Philly voters prefer city candidates to ‘resign to run’ for another office

 Philadelphia's City Hall, seen under a clouded sky. Those holding city office must continue following the

Philadelphia's City Hall, seen under a clouded sky. Those holding city office must continue following the "resign to run" policy after a referendum was voted down Tuesday.(Nathaniel Hamilton/for NewsWorks)

Philadelphia voters have rejected a controversial measure that would have allowed city politicians to keep their posts while campaigning for another.

During Tuesday’s primary election, a ballot question asked voters to toss out the city’s longstanding “resign to run” rule.

The move, which would require changing the city’s charter, was defeated by a 54 percent to 49 percent margin.

Republican attorney Matt Wolfe couldn’t be happier.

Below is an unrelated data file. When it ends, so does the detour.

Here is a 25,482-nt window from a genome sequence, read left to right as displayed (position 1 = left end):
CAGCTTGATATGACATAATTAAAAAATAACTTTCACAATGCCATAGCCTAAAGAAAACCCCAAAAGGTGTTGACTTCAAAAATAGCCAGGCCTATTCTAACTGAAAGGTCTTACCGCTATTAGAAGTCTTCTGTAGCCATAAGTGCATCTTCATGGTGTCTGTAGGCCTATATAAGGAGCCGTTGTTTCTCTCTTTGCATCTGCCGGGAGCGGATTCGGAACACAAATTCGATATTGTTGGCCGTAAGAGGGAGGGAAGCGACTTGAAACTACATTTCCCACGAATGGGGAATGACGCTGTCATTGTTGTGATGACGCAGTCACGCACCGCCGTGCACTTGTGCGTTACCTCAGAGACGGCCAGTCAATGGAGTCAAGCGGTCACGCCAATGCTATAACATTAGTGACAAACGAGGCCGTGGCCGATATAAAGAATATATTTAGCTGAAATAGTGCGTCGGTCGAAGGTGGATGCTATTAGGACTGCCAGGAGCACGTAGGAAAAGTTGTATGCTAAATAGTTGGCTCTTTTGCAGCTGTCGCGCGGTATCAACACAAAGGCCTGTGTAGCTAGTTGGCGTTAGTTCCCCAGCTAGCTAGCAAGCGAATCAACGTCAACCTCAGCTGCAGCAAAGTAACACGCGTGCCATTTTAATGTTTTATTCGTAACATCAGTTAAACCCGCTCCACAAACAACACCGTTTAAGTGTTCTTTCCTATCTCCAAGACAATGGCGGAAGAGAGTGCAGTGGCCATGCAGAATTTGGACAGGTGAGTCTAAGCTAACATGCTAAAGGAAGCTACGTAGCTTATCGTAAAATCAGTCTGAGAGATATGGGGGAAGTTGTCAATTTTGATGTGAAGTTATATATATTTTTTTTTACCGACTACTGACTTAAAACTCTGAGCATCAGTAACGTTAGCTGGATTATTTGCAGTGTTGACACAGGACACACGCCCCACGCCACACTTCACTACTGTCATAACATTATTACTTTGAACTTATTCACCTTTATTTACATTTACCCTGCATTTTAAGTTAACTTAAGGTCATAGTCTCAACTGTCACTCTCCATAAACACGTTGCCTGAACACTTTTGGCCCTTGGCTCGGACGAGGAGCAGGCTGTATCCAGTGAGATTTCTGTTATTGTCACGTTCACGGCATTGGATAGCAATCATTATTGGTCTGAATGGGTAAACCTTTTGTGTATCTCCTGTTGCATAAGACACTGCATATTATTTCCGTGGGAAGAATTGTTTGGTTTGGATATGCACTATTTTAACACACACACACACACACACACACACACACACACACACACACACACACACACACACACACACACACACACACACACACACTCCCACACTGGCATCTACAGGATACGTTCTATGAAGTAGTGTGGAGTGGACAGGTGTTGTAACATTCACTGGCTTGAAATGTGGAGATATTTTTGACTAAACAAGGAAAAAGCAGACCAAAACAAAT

Wolfe was strongly opposed to the effort from the start and worked hard to spread the word about the ballot question during his unsuccessful bid to replace City Councilman Bill Green.

“If a City Council member is, at the same time they’re supposed to be serving, running for another office, in whose interest do you expect them to serve?” said Wolfe.

“In your interest, the people who voted for them? Or in the interest of the voters who are going to be voting for them in the other office they’re running for, which will certainly be a different district? Or in the special interests who are going to finance that race?”

Supporters of the ballot question argued that “resign to run” compromises Philadelphia’s political clout because leaders elsewhere in Pennsylvania don’t have to give up one job to try for another.

The restriction also encourages politicians to stay put for multiple terms, supporters said.

This is the second time city voters have opposed overturning “resgn to run.” A similar ballot question was struck down in 2007.

“I think it can pass at some point in time. I think it should pass. I don’t know if I’ll be here by the time that happens,” said City Councilman David Oh, who brought the ballot question to the table.

Under the city’s charter, the issue cannot be put to voters again for another five years.

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